1. Coat Coverslips with Antibody

  1. Prewarm (at 37 °C) 30 ml of RPMI 10% FCS media and 1 ml of BD Cytofix/Cytoperm.
  2. Prepare a solution of 5 μg/ml of purified antibody in phosphate buffered saline (PBS). For activation of the NK92 cell line, use of anti-CD18  and anti-NKp30 is recommended.
    1. Mark one approximately dime sized circle for each condition on a #1.5 coverslip using a PAP pen. For a dual color experiment, there should be four conditions: unstained, dual stained, and two single stained conditions. Dispense 200 µl of antibody solution in each region and incubate at 37 °C for 30 min.
    2. Wash coverslips by gently immersing each one in 50 ml of PBS in a 50 ml conical tube at room temperature. Washing should occur immediately prior to the addition of cells and care should be taken to avoid antibody drying on the coverslip.

2. Activate NK Cells on Coverslips; Fix and Permeabilize

  1. Isolate 5 x 105 NK92 cells per condition. Centrifuge and decant supernatant. Wash once with 10 ml prewarmed media from step 1.1. Centrifuge and decant supernatant.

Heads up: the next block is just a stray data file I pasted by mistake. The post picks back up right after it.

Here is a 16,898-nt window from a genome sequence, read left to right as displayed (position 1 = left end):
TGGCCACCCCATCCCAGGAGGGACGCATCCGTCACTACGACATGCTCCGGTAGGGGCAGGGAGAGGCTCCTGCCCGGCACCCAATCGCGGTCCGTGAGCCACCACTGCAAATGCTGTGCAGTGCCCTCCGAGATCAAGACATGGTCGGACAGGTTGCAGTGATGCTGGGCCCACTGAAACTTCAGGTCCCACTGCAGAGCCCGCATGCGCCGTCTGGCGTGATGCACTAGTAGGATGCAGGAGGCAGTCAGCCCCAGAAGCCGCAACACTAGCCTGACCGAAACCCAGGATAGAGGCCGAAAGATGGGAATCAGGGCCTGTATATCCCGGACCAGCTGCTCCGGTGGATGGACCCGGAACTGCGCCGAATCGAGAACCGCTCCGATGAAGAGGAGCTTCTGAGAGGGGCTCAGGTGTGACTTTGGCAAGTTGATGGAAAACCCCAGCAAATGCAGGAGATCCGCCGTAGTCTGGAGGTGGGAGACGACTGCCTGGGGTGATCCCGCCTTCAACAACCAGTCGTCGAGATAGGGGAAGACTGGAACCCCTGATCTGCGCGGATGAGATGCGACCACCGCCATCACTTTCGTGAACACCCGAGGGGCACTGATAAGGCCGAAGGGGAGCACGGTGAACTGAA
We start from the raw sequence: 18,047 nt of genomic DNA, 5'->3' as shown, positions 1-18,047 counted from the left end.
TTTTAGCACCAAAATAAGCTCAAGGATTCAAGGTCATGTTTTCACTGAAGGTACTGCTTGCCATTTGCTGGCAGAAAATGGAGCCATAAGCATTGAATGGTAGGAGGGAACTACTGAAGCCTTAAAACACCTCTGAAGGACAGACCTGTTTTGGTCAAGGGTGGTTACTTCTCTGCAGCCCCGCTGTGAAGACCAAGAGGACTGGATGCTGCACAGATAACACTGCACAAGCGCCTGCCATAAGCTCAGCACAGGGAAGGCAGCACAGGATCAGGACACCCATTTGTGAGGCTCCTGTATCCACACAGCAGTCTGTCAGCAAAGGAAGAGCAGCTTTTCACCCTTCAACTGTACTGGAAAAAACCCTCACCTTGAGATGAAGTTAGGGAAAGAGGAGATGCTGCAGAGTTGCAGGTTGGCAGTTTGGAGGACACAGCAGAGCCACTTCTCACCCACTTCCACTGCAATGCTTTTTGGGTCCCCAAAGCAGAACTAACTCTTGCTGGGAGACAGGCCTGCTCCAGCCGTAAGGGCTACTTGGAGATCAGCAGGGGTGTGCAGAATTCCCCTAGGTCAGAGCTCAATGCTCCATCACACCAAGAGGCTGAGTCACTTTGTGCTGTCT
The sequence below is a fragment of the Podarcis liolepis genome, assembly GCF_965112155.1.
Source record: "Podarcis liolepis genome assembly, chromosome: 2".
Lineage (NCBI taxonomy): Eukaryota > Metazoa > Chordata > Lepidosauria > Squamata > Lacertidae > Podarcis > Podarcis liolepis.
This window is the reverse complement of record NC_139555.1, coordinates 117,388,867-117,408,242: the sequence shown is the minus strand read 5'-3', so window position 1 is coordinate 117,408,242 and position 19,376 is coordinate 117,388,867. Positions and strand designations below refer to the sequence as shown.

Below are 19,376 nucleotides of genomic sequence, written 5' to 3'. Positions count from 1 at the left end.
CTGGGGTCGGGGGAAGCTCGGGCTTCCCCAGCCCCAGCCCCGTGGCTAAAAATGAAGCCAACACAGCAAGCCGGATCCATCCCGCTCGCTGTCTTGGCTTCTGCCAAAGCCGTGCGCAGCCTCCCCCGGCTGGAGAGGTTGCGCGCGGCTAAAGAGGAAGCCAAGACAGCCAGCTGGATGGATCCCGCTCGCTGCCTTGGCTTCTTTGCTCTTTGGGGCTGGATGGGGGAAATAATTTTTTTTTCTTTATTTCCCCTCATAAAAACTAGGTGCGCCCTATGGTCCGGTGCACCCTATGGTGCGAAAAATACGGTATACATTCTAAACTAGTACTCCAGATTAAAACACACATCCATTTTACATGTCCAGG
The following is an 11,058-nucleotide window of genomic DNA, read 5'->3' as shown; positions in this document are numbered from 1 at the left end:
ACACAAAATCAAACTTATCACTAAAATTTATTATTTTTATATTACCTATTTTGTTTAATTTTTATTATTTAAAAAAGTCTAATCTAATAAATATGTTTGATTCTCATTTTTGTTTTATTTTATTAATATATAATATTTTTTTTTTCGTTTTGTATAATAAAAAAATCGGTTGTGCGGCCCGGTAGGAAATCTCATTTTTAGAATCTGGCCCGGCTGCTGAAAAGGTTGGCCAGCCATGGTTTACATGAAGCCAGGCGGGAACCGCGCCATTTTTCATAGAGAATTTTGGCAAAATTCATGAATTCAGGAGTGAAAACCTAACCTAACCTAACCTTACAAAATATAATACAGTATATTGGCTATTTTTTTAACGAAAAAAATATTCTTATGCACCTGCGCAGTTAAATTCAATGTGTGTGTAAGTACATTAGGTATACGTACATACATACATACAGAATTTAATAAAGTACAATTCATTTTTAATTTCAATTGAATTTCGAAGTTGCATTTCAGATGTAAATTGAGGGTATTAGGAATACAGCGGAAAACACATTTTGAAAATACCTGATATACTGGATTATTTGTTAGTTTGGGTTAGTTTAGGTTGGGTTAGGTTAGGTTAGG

1. Resuspend cells in prewarmed media from step 1.1 at a concentration of 2.5 x 106/ml.
    2. Gently decant 200 µl to the center of the region created in section 1.2.1. Incubate at 37 °C for 20 min at 5% CO2. (Note: this time can be extended or decreased depending on the biological function of interest. For NK cell granule polarization, 20 min is sufficient).
  2. Following incubation of cells, gently wash coverslips by immersing each in 50 ml of room temperature PBS in a 50 ml conical tube.
  3. Add 1 µl of Triton X-100 to 1 ml of prewarmed Fix/Perm solution from step 1.1 and vortex thoroughly. Fix and permeabilize by adding 200 µl of Fix/Perm buffer (step 2.3) to cells. Incubate for 10 min in the dark at room temperature.

3. Stain Cells

  1. Prepare staining buffer: Phosphate buffered saline (PBS), 1% BSA, 0.1% Saponin.
    1. Prepare solution of primary antibody in 200 µl staining buffer (see step 3.1). (Note: antibody should be titrated prior to use). Avoid the use of primary antibody that is raised in the same species used to coat the coverslip (step 1.2). Also avoid Strepatividin-biotin linkages for STED imaging.